Jung took it that evil was something that had come into existence at a specific moment.. Could man be held responsible for it, or had it been created by God? The answer, he believed, could be found in the Scriptures. ' "The Evil One" existed before man did as one of the "Sons of God." ' Jung took this to be a historical fact, and to be crucial. Ignoring all the references to Jesus as God's only son, he insists that he had an elder brother, Satan, who was a trickster. It may have been his idea to put a serpent into the Garden of Eden.
The are references in the Old Testament to the Messiah, but the name Jesus is of course never mentioned, and Answer to Job does not explain where Jung found this story about the brothers. But in 1955, three years after his book came out, he wrote a 'Prefatory note' in a periodical, Pastoral Psychology, published in Great Neck, New York. he he refers briefly to Clement of Rome, who 'taught that God rules the world with a right hand and a left hand, the right being Christ and the left Satan.' For a fuller explanation we must turn to the foreword Jung had written in March 1951 for R.J. Zwi Werblowsky's book Lucifer and Prometheus (London, 1952). In Clement, says Jung, 'we meet with the conception of Christ as the right hand and the devil as the left hand of God, not to speak of the Judaeo-Christian view which recognises two sons of God, Satan the older and Christ the younger.'
...The idea never found its way into the main tradition of Judaeo-Christian dogma... The Hebrew word Satan could refer to any human adversary or accuser, as it does in the books of Samuel and Kings. In Numbers it is used for the divine messenger sent to stop Balaam from cursing Israel...
... Job confronts Yahweh's contradictory nature, and in this way gains the upper hand. As described in Answer to Job, his enlightenment resembles that of the young Jung, who understood that a God who shits on his own cathedral is not altogether benevolent.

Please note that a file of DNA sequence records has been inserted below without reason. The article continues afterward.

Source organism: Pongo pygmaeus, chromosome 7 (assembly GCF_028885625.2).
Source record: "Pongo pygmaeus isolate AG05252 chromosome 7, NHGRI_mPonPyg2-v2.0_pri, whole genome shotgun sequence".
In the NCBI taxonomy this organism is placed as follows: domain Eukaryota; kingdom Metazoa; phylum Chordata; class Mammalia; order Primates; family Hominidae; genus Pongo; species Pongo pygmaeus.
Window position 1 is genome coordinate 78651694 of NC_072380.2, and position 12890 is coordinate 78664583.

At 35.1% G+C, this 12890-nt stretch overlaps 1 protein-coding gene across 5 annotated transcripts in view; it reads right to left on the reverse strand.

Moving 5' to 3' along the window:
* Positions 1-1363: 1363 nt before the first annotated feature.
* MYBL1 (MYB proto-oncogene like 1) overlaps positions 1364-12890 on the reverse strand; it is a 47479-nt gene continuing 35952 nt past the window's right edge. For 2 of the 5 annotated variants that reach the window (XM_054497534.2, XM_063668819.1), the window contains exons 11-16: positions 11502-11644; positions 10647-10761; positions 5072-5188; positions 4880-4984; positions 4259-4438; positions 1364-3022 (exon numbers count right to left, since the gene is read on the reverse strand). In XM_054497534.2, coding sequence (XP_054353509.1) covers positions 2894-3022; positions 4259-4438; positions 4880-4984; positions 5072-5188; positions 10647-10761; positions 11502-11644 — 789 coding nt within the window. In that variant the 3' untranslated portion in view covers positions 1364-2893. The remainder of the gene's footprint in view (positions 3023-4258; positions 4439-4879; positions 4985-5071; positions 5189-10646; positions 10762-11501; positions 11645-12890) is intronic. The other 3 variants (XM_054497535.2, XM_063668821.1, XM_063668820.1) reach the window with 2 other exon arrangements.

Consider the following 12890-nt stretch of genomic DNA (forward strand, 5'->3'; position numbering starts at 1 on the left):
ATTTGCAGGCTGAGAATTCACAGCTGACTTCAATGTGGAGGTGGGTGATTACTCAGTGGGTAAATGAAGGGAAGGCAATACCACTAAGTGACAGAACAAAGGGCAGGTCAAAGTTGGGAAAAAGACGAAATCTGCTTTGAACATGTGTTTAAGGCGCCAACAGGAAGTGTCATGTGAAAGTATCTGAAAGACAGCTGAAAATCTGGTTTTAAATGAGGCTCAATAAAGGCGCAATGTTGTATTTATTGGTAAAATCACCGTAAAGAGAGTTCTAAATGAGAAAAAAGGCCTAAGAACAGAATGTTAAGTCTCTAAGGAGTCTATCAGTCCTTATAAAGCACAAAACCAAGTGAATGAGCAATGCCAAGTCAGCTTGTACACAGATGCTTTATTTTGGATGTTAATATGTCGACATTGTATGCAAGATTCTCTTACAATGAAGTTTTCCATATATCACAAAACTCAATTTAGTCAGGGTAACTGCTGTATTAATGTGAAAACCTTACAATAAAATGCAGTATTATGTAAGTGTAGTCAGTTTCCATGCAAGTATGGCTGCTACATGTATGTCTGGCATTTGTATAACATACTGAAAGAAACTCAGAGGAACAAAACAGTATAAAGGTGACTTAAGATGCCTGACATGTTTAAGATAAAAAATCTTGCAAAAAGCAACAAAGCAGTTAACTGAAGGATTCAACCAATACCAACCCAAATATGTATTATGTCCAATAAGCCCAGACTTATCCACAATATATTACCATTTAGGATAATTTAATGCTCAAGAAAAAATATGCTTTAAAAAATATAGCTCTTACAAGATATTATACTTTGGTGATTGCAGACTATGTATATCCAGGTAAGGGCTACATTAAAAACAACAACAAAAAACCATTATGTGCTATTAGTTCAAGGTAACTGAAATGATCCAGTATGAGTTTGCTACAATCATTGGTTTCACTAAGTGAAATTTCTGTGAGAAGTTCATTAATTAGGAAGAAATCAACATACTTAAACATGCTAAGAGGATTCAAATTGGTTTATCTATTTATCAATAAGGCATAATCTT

But He is not immoral. All; this is 'the behaviour of an unconscious being who cannot be judged morally.' It is naive, says Jung, to assume that the creator of the world knew what he was doing. He was not a conscious being. The 'nonsensical doctrine of the privatio boni' would never have been necessary if we had admitted that evil can emerge from 'divine unconsciousness and lack of reflection.'
... God cannot be a paragon of goodness... 'Man is the mirror God holds up to himself, or the sense organ with which he apprehends his being.'... (Hayman, 411 - 414)
A Note on Synchronicity:
Lecturing on synchronicity at Eranos in August 1951 Jung defined synchronicity as 'a meaningful coincidence of two or more events where something other than the probability of chance is involved.' A little alter he defined it as 'an acausal connecting principle' designating 'the parallelism of time and meaning between psychic and psychophysical events.' (Ibid., 415)
A Note on Consciousness:
At the beginning of the 1930s Jung had written: 'There is no reason why one shouldn't suppose that consciousness could not exist detached from the brain.' In the early 1950s Jung positively affirmed and even proclaimed that it most definitely could. (See ibid., 418).
Above I have uploaded yet another picture of Jung in old age.